Related Videos

Top 10 Animals With Amazing Camouflage

VO: Matthew Wende
Written by Q.V. Hough These animals rely on camouflage to hide from predators and to sneak up on their prey, and the effects are mind-blowing! WatchMojo presents the top 10 animals with the most incredible camouflage techniques. But what animal will take the top spot on our list? Will it be the leaf tail gecko, the mimic octopus, or the chameleon? Watch to find out! Watch on WatchMojo: WatchMojo.com Big thanks to calvinator2012 for suggesting this idea, and to see how WatchMojo users voted, check out the suggest page here: WatchMojo.comsuggest/Top+10+Animals+with+amazing+camouflage
Share
WatchMojo

You must register to a corporate account to download this video. Please login

Transcript
These creatures are some of nature’s sneakiest masters of disguise. Welcome to WatchMojo.com, and today we’re counting down our picks for the Top 10 Animals with Amazing Camouflage.

For this list, we’re focusing on members of the Animal Kingdom that survive and thrive thanks to their ability to blend in with their surroundings.

#10: Owls

As arguably one of the sharpest predators on the planet, these birds of prey rely on camouflage both for protection from other creatures, but also to stay hidden from their targets. For example, the Easter Screech Owl’s feathers give it the eerie ability to blend into the bark of trees, making it nearly impossible to see. On the other end of the spectrum, the Snowy Owl has bright white plumage, allowing it to remain hidden against the backdrop of snow. Owls around the world have adapted to their environments to become incredible camouflaged hunters, with their feather patterns varying from location to location.

#9: Dead Leaf Butterfly [aka Kallima Inachus]

Also known as the Oakleaf, this butterfly actually has two different ways of camouflaging itself: with its wings open, it shows off an impressive array of colors as well as a pair of white oculi that look like they could be eyes – just in case it needs to scare of some predators. But with its wings closed, the butterfly bears an uncanny resemblance to – you guessed it – a dead leaf. Capable of fooling most would-be predators, not to mention inattentive humans, the Dead Leaf butterfly blends flawlessly into the forest environments of tropical Asia and Japan.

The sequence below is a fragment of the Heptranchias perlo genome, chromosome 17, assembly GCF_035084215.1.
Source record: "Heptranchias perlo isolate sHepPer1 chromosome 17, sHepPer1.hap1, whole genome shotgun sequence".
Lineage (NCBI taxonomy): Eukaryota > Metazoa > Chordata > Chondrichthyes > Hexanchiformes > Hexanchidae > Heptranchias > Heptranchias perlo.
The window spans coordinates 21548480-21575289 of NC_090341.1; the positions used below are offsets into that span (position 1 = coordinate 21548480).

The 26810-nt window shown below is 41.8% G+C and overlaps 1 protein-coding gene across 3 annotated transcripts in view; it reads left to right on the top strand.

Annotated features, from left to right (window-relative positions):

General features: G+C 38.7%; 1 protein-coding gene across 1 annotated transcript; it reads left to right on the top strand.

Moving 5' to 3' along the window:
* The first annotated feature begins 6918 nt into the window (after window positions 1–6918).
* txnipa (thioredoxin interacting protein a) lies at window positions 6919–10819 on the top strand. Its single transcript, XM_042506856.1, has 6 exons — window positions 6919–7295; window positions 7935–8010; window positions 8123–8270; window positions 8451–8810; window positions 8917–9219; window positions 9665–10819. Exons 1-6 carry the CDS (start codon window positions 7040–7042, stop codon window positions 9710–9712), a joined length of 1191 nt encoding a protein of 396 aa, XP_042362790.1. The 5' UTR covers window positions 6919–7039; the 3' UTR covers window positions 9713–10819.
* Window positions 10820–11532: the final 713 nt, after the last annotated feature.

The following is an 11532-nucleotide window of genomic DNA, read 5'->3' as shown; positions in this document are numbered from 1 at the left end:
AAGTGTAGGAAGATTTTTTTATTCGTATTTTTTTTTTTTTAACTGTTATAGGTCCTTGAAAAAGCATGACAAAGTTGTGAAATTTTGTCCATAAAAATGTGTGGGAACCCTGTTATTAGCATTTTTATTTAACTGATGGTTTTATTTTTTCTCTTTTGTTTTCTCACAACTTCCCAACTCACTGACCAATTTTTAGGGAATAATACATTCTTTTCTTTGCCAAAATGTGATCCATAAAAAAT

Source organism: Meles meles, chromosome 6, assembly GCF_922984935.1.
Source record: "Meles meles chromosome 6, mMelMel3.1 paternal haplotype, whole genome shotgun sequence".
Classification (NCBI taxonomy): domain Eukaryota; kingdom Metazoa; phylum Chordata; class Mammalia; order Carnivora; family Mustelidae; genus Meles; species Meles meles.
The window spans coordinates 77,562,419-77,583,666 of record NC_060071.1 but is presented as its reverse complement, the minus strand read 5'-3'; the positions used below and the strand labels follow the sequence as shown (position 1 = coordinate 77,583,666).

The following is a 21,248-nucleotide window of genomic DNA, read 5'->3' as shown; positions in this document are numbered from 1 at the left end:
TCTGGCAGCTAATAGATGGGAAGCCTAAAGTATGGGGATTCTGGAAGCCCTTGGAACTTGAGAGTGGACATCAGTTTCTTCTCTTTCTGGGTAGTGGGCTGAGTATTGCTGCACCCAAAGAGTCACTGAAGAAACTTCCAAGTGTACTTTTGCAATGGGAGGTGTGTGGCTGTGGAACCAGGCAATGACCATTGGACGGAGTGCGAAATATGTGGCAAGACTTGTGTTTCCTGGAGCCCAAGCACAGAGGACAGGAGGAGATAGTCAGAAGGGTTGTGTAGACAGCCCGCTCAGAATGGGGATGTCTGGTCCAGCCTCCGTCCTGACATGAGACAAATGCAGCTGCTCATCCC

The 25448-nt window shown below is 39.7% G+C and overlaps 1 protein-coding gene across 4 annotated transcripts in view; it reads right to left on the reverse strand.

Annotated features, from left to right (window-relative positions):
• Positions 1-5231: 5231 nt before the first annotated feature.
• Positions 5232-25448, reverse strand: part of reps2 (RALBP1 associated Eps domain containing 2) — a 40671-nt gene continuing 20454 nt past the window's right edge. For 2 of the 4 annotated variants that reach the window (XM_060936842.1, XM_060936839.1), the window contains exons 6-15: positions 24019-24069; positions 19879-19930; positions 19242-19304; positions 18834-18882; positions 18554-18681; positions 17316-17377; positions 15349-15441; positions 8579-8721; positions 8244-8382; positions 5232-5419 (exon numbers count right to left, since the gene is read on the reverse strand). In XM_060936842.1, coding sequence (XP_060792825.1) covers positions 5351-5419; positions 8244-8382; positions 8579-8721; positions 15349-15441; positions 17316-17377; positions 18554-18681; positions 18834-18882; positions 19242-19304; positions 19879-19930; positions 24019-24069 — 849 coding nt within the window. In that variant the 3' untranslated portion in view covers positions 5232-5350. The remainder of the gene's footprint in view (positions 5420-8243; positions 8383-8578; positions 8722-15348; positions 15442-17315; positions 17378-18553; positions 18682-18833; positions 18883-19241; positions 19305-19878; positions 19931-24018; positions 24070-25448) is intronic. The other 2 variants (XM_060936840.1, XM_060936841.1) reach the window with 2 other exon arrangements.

#8: Wobbegong Shark

Swimming in the waters around Indonesia and Australia, this tropical species dwells on the ocean floor. In fact, their tendency to hug the ground has earned them the nickname carpet sharks. Blending in with the seabed, wobbegongs await the perfect opportunity to snag passing fish, drawing prey in with their alluring tassels, which also help these odd sharks sense movement. Thanks to their coloring, they look like part of the scenery even as you draw close to them, meaning that the Wobbegong can wait until its prey is nearly on top of it before striking. This carpet-like camo makes them highly efficient hunters.

#7: Underwing Moth [aka Catocala]

The moth isn’t exactly what we’d call a standout insect. But when stationary, this variety fails to stand out in the best possible way – at least from a survival standpoint. No… they’re not exciting to look at, but the Underwing Moth – with its earthy brown and gray exterior set of wings – is easy to miss when at rest. Should a predator manage to identify them however, the Underwing will then reveal their second set of vibrant wings, which are sure to surprise and distract. Among the over 250 species of underwing moth, the hindwing coloring varies, but never fails to impress.

#6: Orchid Mantis [aka Hymenopus coronatus]

Here’s a tricky animal that survives through something called “aggressive mimicry.” You see, with its petal-like, heart-shaped legs; the Orchid Mantis looks almost exactly like a flower. Given the fact that many insects have pretty small brains, the pink and white coloring works to the Walking Flower Mantis’ advantage. While scientists have long believed that this allows them to hide among similarly colored flowers, recent research suggests otherwise: it’s possible the Orchid Mantis actually uses “sensory exploitation” to lure confused insects. In other words, this camouflaged creature doesn’t need a flower for cover; their coloring and behavior lure their prey regardless.